We're in the process of updating the Curbside Chat companion booklet. Here is an excerpt from that project. You can get more information -- including audio, video and request your own chat -- on our Curbside Chat page.
For thousands of years, humans built settlements scaled to people who walked. Even as inter-city transportation technology changed from domestic animals to trains and cities began to develop streetcar networks internally, the vast majority of daily trips were still made by foot.
This, of course, changed with the advent of the automobile, a technology that became ubiquitous in America following World War II. Over the past two generations, we have reshaped an entire continent to accommodate this new technology, from interstates to connect our cities to the streets within them. We developed new building types, new ways of arranging things on the landscape and new standards for building and financing this new way of building, all from scratch, all within a very short period of time.
If the typical American is asked to explain this transition, they would likely describe it as a narrative of progress. We used to be a people who walked everywhere and so we built cities around people who walked. We are now a people that drives everywhere and so it is only natural that we have built a society around people who drive. At some point in the future we will have jet cars and ultimately we’ll just teleport wherever we go and our cities will look completely different than they do now.
This is a very comforting way to view the changes of the past sixty years. It places us firmly on the path of improvement, of ever-expanding prosperity and opportunity. In a word: progress. There is another way to look at this, however, that isn’t so affirming.
These pre-automobile cities, big and small, built on different continents and at different latitudes by different cultures around the world, share an eerie similarity of design. When we look back at the way prior human civilizations built their places, when we study the way they assembled their streets, designed and placed their buildings and phased their infrastructure, we can start to appreciate the wisdom embedded in this approach, understanding that was developed over thousands of years of trial and error experimentation.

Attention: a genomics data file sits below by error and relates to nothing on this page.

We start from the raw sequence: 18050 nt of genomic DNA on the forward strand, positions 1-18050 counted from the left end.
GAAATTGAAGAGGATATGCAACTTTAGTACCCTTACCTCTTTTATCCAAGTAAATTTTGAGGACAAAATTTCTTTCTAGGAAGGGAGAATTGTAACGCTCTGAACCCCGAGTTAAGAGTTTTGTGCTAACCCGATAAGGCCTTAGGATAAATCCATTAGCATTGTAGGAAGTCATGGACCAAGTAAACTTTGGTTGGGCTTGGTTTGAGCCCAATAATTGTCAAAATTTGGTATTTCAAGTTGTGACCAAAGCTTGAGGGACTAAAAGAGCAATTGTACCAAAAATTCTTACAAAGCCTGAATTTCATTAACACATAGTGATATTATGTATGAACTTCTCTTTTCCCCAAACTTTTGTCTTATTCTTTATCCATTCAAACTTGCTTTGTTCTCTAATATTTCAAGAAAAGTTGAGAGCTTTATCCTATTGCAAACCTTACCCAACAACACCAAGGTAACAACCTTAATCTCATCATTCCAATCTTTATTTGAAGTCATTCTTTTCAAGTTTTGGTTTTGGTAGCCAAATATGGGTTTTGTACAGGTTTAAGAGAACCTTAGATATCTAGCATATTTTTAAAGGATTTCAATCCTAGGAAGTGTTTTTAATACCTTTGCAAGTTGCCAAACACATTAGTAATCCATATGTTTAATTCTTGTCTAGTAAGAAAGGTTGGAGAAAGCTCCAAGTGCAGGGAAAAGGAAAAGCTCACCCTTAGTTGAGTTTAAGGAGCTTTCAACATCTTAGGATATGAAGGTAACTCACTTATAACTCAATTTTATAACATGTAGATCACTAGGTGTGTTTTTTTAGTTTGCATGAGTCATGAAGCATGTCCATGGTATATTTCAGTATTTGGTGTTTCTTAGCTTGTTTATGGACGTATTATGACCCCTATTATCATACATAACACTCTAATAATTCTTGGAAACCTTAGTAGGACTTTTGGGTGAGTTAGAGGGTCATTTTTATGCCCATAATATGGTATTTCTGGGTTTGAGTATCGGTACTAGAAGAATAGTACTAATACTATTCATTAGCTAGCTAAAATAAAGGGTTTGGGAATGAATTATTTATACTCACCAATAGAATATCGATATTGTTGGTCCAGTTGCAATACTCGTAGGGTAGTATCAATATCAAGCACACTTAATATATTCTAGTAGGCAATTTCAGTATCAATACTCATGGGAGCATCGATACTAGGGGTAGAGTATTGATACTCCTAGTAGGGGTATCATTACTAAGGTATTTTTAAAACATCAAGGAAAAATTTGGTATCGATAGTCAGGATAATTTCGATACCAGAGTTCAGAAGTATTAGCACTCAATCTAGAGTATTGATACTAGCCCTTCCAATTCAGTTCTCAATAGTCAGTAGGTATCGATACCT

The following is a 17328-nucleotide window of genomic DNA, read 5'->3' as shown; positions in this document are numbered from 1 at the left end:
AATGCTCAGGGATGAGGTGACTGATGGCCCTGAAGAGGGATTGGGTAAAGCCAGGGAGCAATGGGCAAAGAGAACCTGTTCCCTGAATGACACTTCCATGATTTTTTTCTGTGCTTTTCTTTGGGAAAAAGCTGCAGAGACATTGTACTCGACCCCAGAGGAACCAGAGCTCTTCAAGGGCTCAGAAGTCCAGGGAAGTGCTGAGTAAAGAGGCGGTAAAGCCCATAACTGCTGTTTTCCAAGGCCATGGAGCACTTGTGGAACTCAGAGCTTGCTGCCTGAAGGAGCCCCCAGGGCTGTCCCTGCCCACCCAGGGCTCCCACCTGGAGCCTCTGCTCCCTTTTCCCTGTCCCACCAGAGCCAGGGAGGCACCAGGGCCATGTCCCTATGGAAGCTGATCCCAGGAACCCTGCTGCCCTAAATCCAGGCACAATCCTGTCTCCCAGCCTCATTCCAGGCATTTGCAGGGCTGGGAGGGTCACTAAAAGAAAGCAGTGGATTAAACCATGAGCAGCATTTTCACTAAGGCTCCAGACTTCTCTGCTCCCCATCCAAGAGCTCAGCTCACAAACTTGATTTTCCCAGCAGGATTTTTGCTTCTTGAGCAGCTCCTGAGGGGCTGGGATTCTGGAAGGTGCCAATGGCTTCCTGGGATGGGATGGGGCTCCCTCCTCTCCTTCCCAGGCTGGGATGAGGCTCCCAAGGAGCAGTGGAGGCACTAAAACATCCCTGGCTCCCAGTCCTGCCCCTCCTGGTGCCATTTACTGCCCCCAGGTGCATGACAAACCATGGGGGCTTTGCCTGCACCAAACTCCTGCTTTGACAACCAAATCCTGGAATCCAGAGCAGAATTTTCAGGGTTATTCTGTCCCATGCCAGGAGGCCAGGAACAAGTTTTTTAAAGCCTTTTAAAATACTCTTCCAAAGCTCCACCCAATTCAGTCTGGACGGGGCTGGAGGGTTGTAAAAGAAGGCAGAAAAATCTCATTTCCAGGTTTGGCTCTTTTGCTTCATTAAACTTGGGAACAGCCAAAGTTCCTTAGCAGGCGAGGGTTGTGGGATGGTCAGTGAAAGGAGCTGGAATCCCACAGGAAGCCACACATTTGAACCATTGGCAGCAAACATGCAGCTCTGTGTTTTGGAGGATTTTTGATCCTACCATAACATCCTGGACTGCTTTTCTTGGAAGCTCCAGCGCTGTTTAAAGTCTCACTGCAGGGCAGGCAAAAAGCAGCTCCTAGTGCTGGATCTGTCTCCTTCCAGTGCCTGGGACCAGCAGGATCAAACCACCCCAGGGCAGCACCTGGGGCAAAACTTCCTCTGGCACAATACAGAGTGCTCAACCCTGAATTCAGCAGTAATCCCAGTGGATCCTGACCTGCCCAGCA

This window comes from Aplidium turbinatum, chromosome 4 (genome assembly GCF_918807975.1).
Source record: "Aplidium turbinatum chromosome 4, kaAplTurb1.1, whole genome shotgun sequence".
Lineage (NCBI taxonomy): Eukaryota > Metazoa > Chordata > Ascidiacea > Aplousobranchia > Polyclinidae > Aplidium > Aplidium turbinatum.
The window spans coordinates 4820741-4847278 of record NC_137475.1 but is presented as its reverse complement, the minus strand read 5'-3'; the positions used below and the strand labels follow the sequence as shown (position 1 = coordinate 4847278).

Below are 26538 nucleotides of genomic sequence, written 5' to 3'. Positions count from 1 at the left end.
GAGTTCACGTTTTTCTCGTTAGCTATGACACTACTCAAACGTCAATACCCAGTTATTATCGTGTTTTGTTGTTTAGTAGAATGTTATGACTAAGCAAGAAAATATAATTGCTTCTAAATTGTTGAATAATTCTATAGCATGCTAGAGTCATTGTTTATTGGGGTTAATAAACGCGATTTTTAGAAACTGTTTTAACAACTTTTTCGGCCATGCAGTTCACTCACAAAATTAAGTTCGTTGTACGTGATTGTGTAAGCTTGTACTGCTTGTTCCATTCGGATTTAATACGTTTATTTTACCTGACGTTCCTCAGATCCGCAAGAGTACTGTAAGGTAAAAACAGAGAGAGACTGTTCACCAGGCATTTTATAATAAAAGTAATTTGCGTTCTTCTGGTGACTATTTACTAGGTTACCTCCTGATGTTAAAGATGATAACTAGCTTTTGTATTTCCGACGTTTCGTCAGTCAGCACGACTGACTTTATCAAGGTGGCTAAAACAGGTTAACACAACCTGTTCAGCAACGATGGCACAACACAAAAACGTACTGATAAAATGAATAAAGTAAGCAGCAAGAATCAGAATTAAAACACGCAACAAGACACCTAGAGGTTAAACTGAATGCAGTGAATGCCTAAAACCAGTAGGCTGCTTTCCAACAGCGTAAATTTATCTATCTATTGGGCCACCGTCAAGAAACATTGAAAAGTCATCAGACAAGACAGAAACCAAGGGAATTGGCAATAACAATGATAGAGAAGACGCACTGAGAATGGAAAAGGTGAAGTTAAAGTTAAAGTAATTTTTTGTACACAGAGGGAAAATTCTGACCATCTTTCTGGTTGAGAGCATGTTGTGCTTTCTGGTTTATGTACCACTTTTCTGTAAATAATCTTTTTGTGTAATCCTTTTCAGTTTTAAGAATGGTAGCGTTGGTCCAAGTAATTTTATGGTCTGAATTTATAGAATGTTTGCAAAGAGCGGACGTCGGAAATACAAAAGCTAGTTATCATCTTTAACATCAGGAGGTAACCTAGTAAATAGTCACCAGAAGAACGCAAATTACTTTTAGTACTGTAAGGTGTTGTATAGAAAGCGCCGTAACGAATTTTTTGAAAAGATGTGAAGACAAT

Societies tried things. What worked they copied and expanded on. What didn’t work they stopped doing or their society failed. Over the slow grind of time, during times of growth and times of decline, times of prosperity and times of want, humans refined this approach. By trial and error, our ancestors optimized the craft of city-building to the social, cultural and financial realities of complex societies. The results were far from perfect, but there is no question the cities they built had tremendous resiliency. They even benefitted from moderate levels of stress, a phenomenon Nassim Taleb calls antifragile.
Concurrent with the advent of the automobile came many other technological and social changes that allowed modern humans to dream big. Cheap fossil fuels. Advanced communication technology. Centralization of decision-making. Proactive management of the national economy. We attacked the problems of the traditional city with the fervor of a great nation empowered to think differently.
We developed different building types. Different building styles. We came up with different ways of arranging things on the landscape and different ways of connecting these places. We developed an entirely new system of regulation to rapidly replicate this new pattern along with the financing mechanisms and economic incentives to make it happen.
This all seems normal to us today – for most of us, it is all we have ever known – but it is critical to understand that, in the course of human history, the American development pattern is one of the greatest social, cultural and financial experiments ever attempted. The knowledge we apply daily in this experiment wasn’t developed by trial and error over the slow grind of centuries. It was advanced in academia and within government meeting rooms, initially based largely on the theories of European intellectuals.
We didn’t try it out for a couple of generations in one part of the country to see how it would work. We just did it. Everywhere. All at once.
Our auto-oriented development experiment, now in its third generation, has allowed the United States to experience decades of robust growth. Despite this success, our cities and states – big and small, led by liberals and conservatives alike – are now struggling to find the money to do basic functions. Simple things like maintain sidewalks, fix potholes and keep public safety departments adequately staffed. How can this be?
The answer is that, in this new and enticing model, we’ve sacrificed resiliency for growth. In the pursuit of jobs and economic development, American cities have spread themselves out beyond their abilities to financially sustain themselves. All those roads, all that sidewalk, all those pipes....they are really, really expensive. We're starting to understand that building it all was the easy part. Maintaining it generation after generation is hard.
And now, as budgets everywhere are frayed, our leadership obsessively seeks - in true Ponzi scheme fashion - more and more growth using this same, experimental model.
America’s cities don’t need more growth. What they desperately need is a different development pattern, one that restores the resiliency and financial productivity of the pre-automobile approach to a modern America.